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I assure you, No doubt you made a good decision. As you, I recently intended to purchase an STI or Springfield, but ran across a used Sig Nightmare 1911 full size that was like new with no indication of it having ever been fired. The date of manufacture was less than a year old when I purchased it. After handling and examining the pistol, I left with it never having had the intention to buy a Sig 1911. This is no doubt the best shooting pistol that I have. When first taking it out to the range I hand some hand-loaded 200 gr SWC that I loaded for use in my sig P220, With these, I had a few hiccups. I did come home and extended the OAL by .025 these SWC bullets have now worked flawlessly as well as hollow points and with 230 gr RN plated bullets. It could be that the pistol needed some breaking in and maybe it would not have been necessary to change the OAL of my SWC's. Regardless, since then I have never had the first problem and the pistol shoots like a dream. I did purchase the Wilson 7 round magazine so I can carry it with a flush fitting magazine. I also put a recoil buffer in, although it is not needed, and the pistol continues to work flawlessly. I also adjust the over travel of the trigger and by use of the tabs on the trigger, reduced the take up some. I considered removing the series 80 parts and inserting a spacer in its place, but with the gun performing and shooting as well as it does, I will leave it as is. The trigger breaks crisp and could be made a bit lighter by removing the series 80 parts, but no need so I will leave it as is.

I would have never gave this gun a second look having an STI in mind but since it is such a sharp looking gun, it caught my eye, and consequently came home with me. Most satisfying gun purchase I have made in the past 40 years. I have some premium pistols and revolvers, but this is my favorite. Enjoy your Sig 1911 Nightmare. Excellent choice and just as good or better than more expensive 1911's
 

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Discussion Starter · #5 ·
I assure you, No doubt you made a good decision. As you, I recently intended to purchase an STI or Springfield, but ran across a used Sig Nightmare 1911 full size that was like new with no indication of it having ever been fired. The date of manufacture was less than a year old when I purchased it. After handling and examining the pistol, I left with it never having had the intention to buy a Sig 1911. This is no doubt the best shooting pistol that I have. When first taking it out to the range I hand some hand-loaded 200 gr SWC that I loaded for use in my sig P220, With these, I had a few hiccups. I did come home and extended the OAL by .025 these SWC bullets have now worked flawlessly as well as hollow points and with 230 gr RN plated bullets. It could be that the pistol needed some breaking in and maybe it would not have been necessary to change the OAL of my SWC's. Regardless, since then I have never had the first problem and the pistol shoots like a dream. I did purchase the Wilson 7 round magazine so I can carry it with a flush fitting magazine. I also put a recoil buffer in, although it is not needed, and the pistol continues to work flawlessly. I also adjust the over travel of the trigger and by use of the tabs on the trigger, reduced the take up some. I considered removing the series 80 parts and inserting a spacer in its place, but with the gun performing and shooting as well as it does, I will leave it as is. The trigger breaks crisp and could be made a bit lighter by removing the series 80 parts, but no need so I will leave it as is.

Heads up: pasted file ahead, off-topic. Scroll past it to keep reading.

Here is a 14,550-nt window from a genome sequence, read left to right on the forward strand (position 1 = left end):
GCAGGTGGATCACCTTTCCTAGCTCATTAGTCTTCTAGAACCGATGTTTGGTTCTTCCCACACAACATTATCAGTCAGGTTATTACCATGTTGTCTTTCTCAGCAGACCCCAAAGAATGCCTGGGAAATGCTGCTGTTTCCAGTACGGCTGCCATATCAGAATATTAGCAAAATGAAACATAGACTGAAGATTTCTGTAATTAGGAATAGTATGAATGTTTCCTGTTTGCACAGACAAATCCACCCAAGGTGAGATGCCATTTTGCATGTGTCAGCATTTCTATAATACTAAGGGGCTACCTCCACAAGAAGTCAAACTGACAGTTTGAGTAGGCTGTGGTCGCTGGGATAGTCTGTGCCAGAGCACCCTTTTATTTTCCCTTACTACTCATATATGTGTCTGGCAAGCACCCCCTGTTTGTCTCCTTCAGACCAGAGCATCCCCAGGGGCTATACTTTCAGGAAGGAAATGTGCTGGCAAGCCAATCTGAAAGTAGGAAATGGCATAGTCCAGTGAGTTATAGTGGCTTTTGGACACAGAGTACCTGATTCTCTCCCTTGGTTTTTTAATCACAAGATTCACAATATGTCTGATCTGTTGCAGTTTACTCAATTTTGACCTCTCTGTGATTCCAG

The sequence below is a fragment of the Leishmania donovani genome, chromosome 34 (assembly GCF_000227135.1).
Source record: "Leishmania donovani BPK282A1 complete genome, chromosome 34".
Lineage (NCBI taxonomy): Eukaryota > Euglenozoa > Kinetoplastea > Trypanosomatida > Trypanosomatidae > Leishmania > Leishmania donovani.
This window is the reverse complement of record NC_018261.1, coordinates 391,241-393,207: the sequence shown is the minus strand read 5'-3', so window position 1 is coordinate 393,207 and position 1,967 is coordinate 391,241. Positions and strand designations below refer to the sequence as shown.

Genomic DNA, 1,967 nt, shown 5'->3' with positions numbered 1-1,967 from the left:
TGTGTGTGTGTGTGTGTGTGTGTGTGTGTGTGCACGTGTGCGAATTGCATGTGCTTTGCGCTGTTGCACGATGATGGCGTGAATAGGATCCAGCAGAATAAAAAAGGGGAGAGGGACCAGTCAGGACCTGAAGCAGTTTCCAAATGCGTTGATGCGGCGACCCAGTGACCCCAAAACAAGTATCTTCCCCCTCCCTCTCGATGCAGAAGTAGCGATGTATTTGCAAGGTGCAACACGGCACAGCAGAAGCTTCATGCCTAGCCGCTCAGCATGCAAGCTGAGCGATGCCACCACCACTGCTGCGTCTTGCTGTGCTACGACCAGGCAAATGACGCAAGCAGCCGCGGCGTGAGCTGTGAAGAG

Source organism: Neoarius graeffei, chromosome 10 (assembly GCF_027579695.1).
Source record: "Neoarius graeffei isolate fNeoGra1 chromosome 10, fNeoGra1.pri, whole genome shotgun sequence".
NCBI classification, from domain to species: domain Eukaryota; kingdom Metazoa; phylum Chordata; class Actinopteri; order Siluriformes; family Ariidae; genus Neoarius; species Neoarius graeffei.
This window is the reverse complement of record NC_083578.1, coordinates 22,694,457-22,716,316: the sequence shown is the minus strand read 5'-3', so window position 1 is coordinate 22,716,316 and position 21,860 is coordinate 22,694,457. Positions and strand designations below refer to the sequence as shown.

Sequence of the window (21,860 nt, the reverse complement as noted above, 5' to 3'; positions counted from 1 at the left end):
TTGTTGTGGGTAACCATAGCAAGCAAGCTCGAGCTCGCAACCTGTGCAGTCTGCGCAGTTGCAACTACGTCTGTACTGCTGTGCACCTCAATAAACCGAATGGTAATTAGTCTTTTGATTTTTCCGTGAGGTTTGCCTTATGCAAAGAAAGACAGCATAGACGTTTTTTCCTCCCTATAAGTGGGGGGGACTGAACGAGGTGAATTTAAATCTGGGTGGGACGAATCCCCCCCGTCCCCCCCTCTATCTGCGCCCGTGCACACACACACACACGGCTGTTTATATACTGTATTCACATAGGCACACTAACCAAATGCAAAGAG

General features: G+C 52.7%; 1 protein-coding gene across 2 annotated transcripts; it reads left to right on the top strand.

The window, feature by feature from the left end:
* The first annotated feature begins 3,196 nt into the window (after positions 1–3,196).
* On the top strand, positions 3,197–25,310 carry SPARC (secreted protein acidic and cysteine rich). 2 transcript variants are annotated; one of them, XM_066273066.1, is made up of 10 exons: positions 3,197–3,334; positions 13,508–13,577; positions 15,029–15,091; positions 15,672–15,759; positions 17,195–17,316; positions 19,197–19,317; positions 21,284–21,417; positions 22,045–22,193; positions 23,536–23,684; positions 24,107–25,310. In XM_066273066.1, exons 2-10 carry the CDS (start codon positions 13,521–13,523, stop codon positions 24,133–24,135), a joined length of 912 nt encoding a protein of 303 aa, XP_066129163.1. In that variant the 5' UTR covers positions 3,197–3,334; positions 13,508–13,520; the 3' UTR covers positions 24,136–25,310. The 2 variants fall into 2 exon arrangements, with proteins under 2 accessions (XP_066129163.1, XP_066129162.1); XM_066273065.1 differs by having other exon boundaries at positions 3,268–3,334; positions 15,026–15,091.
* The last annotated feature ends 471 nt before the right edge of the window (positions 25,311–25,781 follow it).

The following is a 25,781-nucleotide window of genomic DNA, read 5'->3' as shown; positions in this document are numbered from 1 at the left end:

I would have never gave this gun a second look having an STI in mind but since it is such a sharp looking gun, it caught my eye, and consequently came home with me. Most satisfying gun purchase I have made in the past 40 years. I have some premium pistols and revolvers, but this is my favorite. Enjoy your Sig 1911 Nightmare. Excellent choice and just as good or better than more expensive 1911's
Could you walk me through the take up adjustment procedure?
 

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Could you walk me through the take up adjustment procedure?

There are tabs on the trigger bow that can be bent outwards that will adjust for the take up. YOu can look on line and find numerous instructions for performing this. A good YouTube example can be watched at this site,

Mine came with this tabs untouched as I presume they all do from the factory. It is left up to the end consumer to adjust to their preference.
 

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Congrats on the 1911 Nightmare.

I had a SIG 1911 XO for about 3 years. Never had any issues. Well built.

You did good!
 

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Discussion Starter · #10 ·
[/quote]
There are tabs on the trigger bow that can be bent outwards that will adjust for the take up. YOu can look on line and find numerous instructions for performing this.

Mine came with this tabs untouched as I presume they all do from the factory. It is left up to the end consumer to adjust to their preference.[/QUOTE]

Thanks for the good info. Those videos are really helpful, very clear and concise.
I think I'll give it a couple hundred rounds of live fire before I start tweaking anything. The little bit of take up might actually be beneficial in giving me a more consistent trigger feel between platforms. My 226, being DA/SA has a fair amount of take up.

Now if it would just stop raining I could try her out!
 

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You did good! A while back I sold a Wilson Combat 1911 I had owned for years because I wasn't shooting it. A week later a "friend" at a LGS showed me a used, but unfired Sig Super Target and I had to have it....and it shot great. Soon after I saw a full size Nightmare and actually traded my 226 Legion SAO for it (couldn't get use to the 226 grip, too big). And I am extremely pleased with the Nightmare.

That's a long way of saying that the Sig Nightmare is an excellent pistol, accurate, reliable and great looking. Having owned a number of 1911's, the Sigs I own stack up nicely against any of them. A Wilson Combat will get the edge on finish and smooth shooting, but the Sigs are not that far behind.

Hope you enjoy your Nightmare....good choice!